Crosseyed Heart isn’t quite a continuation of the ragged, groove-heavy rapport Keith Richards established with his other band, the X-Pensive Winos, on his first two solo albums, 1988’s Talk Is Cheap and 1992’s Main Offender. Winos drummer Steve Jordan co-writes and plays on nearly every track here, and guitarist Waddy Wachtel and keyboardist Ivan Neville make appearances as well, but Richards plays the majority of the guitar, bass, and piano parts himself. While the rheumatoid arthritis that has swollen his knuckles to the size of mangos has significantly diminished his guitar chops over the last decade or so, he’s still a master of varying guitar tones and piecing together overdubbed riffs in the studio. That much is evident on tracks like the smoky rocker “Amnesia” and the loose, funky “Substantial Damage.” And no matter how many thousands of times he’s refried the same Chuck Berry licks he’s been using since 1962, they still sound great on the Jerry Lee Lewis-style “Blues in the Morning,” which also features a cameo from the late, great saxophonist and longtime Richards running mate Bobby Keys.
Though Richards doesn’t have the same stockpile of original riffs in him that he used to, he’s still capable of rattling off something unexpected when he puts the effort in. The snappy guitar work and chorus melody of the snarling, edgy rocker “Heartstopper” are unmistakably Richardsian, yet the song itself doesn’t fit snugly into any pre-established Rolling Stones paradigm. More often than not, Crosseyed Heart finds Richards leaning on genre exercises, some of which are more successful than others: The smoky after-hours ballad “Illusion” sounds an awful lot like Richards’s own “Make No Mistake,” right down to the sultry female guest vocalist—in this case, Norah Jones.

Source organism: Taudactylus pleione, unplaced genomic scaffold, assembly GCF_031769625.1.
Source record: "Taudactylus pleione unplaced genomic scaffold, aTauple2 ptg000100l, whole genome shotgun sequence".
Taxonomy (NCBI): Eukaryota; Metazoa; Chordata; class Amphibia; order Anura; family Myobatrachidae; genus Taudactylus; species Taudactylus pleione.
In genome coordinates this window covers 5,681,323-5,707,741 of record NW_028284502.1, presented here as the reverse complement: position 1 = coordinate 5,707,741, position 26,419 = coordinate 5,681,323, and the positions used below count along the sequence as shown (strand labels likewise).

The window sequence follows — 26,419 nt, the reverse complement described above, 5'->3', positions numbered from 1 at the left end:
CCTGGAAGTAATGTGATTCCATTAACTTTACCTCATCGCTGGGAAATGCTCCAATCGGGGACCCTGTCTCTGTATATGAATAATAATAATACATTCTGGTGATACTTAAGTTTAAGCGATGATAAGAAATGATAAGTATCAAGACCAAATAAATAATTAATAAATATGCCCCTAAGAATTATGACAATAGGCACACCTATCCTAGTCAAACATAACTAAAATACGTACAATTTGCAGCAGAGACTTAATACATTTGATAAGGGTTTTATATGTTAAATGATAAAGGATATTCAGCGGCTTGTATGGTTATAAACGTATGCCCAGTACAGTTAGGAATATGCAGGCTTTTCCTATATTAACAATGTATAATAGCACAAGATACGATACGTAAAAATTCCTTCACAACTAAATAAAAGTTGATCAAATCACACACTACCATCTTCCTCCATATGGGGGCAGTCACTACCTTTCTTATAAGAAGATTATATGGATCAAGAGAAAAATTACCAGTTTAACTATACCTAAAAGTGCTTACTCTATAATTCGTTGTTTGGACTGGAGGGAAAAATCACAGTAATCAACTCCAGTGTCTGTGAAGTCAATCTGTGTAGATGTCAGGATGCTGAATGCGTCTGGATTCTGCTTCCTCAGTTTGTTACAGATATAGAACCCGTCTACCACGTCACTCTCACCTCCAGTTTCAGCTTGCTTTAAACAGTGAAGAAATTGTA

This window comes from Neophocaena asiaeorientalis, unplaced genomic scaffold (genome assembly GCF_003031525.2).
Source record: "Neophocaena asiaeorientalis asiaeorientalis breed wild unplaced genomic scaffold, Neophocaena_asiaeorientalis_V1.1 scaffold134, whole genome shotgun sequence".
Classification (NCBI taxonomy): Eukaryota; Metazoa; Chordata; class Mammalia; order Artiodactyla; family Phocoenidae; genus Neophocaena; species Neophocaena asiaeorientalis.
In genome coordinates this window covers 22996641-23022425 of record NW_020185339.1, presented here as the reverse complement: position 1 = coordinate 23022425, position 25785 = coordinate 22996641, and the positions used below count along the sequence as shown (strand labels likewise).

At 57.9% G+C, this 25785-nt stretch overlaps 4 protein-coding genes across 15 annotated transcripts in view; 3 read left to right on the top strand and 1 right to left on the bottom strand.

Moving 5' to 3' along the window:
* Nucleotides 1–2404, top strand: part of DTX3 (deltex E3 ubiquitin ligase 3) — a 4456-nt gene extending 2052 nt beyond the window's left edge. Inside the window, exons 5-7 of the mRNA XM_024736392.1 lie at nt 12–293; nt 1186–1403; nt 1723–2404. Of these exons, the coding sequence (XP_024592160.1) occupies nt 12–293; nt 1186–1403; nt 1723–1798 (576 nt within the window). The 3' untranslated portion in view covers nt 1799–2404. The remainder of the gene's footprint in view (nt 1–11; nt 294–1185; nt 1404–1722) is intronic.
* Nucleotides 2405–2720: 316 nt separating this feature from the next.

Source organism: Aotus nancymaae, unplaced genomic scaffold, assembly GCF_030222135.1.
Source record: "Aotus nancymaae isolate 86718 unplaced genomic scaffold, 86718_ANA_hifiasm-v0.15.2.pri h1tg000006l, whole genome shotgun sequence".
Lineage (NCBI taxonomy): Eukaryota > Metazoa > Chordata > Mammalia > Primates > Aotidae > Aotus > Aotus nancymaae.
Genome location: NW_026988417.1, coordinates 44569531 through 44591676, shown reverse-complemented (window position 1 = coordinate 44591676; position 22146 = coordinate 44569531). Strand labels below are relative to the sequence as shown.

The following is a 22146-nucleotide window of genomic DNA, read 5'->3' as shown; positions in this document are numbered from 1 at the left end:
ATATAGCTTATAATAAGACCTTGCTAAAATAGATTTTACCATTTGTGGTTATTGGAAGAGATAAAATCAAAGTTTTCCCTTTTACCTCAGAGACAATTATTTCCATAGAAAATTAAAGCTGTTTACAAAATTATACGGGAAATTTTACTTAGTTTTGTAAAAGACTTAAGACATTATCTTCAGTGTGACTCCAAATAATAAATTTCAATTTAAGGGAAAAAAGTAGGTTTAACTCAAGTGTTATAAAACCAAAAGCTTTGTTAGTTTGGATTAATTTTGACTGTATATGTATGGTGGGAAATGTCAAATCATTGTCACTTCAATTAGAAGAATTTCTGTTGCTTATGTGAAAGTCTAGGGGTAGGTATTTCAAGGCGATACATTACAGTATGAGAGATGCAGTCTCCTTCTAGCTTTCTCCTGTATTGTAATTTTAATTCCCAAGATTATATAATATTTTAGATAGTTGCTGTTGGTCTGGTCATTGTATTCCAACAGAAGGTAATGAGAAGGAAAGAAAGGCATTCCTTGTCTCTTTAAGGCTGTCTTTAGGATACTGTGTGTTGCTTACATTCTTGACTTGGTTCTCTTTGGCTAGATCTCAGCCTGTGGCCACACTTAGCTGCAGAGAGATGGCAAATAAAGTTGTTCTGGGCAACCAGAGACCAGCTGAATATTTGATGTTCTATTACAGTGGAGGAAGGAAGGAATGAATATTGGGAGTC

The relatively low ratio of octane riffage means many of these songs hinge on Richards’s worn, oaky voice. His low, craggly growl suits the rock songs well, and he manages perhaps the tenderest vocal performance of his career on the reggae-infused “Love Overdue.” On an acoustic cover of Leadbelly’s “Goodnight Irene,” he hits on a high, reedy register, coming closer to the timbre he achieved harmonizing with Jagger on the Stones’ classic run of albums in the late ’60s and early ’70s than he has in decades. Derivative? Sure. But when you’ve got a musical history as storied as Richards’s, reliving the past isn’t the worst idea.